188 F.3d 860 (7th Cir. 1999), 98-4297, United States v. Brown
|Citation:||188 F.3d 860|
|Party Name:||UNITED STATES OF AMERICA, Plaintiff-Appellee, v. RONALD D. BROWN, JR., Defendant-Appellant.|
|Case Date:||August 18, 1999|
|Court:||United States Courts of Appeals, Court of Appeals for the Seventh Circuit|
Argued May 20, 1999
Appeal from the United States District Court for the Southern District of Indiana, Indianapolis Division. No. 98 CR 84--Sarah Evans Barker, Chief Judge.
[Copyrighted Material Omitted]
Before POSNER, Chief Judge, and EASTERBROOK and ROVNER, Circuit Judges.
ILANA DIAMOND ROVNER, Circuit Judge.
Ronald Brown pleaded guilty to a charge of possession of five or more grams of cocaine base ("crack") with intent to distribute and was sentenced to 120 months in prison. As part of his plea agreement and under Fed. R. Crim. P. 11(a)(2), he reserved his right to appeal the district court's denial of his motion to suppress evidence on the grounds that the drugs were seized as part of an illegal pat- down search. He appeals, and we affirm.
This case began in the early afternoon of June 8, 1998, in Indianapolis, Indiana, when Indiana State Trooper Dean Wildauer received a radio call from the FBI. The FBI asked Wildauer to find and stop a blue Chevy sports utility vehicle with a certain license plate number, which the FBI believed was involved in a large-scale drug operation, and to identify the occupants of the car. Shortly thereafter, Wildauer
saw a blue Chevy with that license plate number going eastbound on 38th Street near Arlington Avenue. He believed that it was speeding, but was not close enough to get a reading. He followed and when he was close enough, he determined that the car was going 48 m.p.h. in a 40 m.p.h. zone and also that it was following other cars too closely in violation of Indiana traffic laws. Wildauer flashed his lights and pulled the Chevy over east of Alcase Street on 38th Street, a high crime area where there was drug and gang activity and where there had recently been several shootings. The car did not stop immediately but drove about another 50 yards.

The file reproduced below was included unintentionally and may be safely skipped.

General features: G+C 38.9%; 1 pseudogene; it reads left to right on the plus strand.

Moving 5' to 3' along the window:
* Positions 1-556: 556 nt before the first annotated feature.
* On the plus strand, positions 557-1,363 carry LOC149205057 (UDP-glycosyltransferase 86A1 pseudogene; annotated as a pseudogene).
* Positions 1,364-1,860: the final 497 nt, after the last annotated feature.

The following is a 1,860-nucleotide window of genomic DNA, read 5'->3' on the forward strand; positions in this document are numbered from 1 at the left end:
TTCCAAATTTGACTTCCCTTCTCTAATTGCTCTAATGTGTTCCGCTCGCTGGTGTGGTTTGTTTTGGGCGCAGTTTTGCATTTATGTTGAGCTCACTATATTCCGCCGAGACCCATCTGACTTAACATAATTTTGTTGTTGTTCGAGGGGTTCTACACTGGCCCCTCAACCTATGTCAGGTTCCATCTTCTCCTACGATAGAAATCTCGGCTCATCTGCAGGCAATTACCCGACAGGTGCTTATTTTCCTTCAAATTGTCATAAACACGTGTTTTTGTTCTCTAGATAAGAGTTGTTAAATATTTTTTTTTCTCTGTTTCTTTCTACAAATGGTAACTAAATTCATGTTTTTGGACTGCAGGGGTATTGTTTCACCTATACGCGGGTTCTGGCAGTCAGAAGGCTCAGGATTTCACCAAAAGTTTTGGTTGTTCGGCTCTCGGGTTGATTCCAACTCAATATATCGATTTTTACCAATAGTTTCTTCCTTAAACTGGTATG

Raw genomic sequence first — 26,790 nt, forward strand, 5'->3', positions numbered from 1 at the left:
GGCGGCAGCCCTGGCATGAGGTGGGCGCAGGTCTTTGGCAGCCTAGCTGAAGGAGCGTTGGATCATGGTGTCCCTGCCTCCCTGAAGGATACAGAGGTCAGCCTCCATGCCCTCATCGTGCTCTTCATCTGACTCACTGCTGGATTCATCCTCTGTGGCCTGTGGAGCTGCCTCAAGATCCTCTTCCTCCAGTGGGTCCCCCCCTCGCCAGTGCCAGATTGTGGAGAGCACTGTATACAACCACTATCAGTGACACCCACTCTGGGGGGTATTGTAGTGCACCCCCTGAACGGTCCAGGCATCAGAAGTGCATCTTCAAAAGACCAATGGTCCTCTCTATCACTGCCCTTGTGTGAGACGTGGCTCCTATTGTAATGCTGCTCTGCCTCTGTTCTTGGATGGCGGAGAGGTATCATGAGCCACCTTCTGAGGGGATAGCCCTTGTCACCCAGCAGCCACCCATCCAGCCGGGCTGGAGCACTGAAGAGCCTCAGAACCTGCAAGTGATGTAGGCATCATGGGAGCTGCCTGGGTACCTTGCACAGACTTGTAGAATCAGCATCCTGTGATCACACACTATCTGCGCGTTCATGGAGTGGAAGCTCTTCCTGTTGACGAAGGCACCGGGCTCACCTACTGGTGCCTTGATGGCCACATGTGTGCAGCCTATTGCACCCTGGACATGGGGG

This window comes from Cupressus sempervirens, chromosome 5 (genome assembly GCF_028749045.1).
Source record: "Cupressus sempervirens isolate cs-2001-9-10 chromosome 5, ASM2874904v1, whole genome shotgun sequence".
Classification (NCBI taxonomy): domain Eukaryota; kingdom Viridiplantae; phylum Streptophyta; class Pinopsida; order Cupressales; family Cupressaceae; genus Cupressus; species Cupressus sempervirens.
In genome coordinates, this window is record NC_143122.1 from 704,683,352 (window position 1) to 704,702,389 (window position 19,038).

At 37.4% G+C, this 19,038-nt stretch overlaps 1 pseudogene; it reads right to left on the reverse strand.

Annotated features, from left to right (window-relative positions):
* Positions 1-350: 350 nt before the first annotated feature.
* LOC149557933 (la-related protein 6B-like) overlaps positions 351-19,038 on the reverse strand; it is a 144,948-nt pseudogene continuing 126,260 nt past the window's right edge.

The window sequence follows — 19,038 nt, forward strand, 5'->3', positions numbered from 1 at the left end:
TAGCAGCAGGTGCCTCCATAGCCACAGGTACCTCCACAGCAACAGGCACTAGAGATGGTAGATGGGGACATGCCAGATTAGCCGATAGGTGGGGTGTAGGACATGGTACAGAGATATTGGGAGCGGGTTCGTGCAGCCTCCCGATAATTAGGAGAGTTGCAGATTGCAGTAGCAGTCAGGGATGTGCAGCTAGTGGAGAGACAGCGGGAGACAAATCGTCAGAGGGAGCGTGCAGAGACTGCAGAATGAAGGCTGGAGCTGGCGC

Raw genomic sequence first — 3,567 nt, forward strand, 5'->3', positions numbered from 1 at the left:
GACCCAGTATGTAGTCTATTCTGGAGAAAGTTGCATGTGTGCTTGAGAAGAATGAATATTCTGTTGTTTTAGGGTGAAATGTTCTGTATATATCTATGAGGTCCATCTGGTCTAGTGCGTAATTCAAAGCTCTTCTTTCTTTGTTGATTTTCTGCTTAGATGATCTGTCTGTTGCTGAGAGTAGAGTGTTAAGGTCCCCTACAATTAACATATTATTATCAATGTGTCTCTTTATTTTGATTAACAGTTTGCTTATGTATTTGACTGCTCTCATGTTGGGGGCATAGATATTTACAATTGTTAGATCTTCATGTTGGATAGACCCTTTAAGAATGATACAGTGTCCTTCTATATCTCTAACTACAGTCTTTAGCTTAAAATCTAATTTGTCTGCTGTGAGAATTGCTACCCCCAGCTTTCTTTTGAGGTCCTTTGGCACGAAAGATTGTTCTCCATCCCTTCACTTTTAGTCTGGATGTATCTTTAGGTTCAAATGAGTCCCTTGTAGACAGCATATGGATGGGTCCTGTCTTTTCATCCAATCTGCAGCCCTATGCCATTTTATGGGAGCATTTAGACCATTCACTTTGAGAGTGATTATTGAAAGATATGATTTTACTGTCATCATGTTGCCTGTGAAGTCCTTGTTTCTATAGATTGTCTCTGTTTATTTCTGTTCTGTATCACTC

Wildauer exited his patrol car and approached the driver's side of the Chevy. Through its tinted windows he saw, in addition to the driver, two passengers, one in the front and one in the rear seat. Wildauer identified himself, explained that he had pulled the Chevy over for traffic offenses, and requested the driver's license and registration. Brown, the defendant here, produced these documents. While standing by the driver's window, Wildauer smelled a very strong scent of marijuana smoke, an odor he was trained to recognize and was familiar with from hundreds of drug arrests. Wildauer asked Brown to get out of the Chevy and approach the patrol car. Brown did so, but appeared very nervous to Wildauer, more nervous than would be called for in a routine stop for speeding. Brown would not make eye contact and kept glancing back to the Chevy. As Wildauer spoke with Brown, he noticed that the passengers in the Chevy had lowered the tinted windows. Wildauer got into the patrol car and called for backup, telling the dispatcher that he had stopped a car and that illegal drugs might be involved.
Wildauer asked Brown if he was carrying any "guns, knives, or pistols" or any marijuana. Despite Brown's denials, Wildauer decided to make a pat-down search of Brown's clothing. Brown was wearing baggy clothes and several layers of pants. In this initial search, Wildauer found two hard objects either of which he thought might be a weapon. The first was in Brown's left front pants pocket and the second was in his groin area, which, Wildauer's experience told him, is a common place to carry a pistol. This second object he estimated to be about the...
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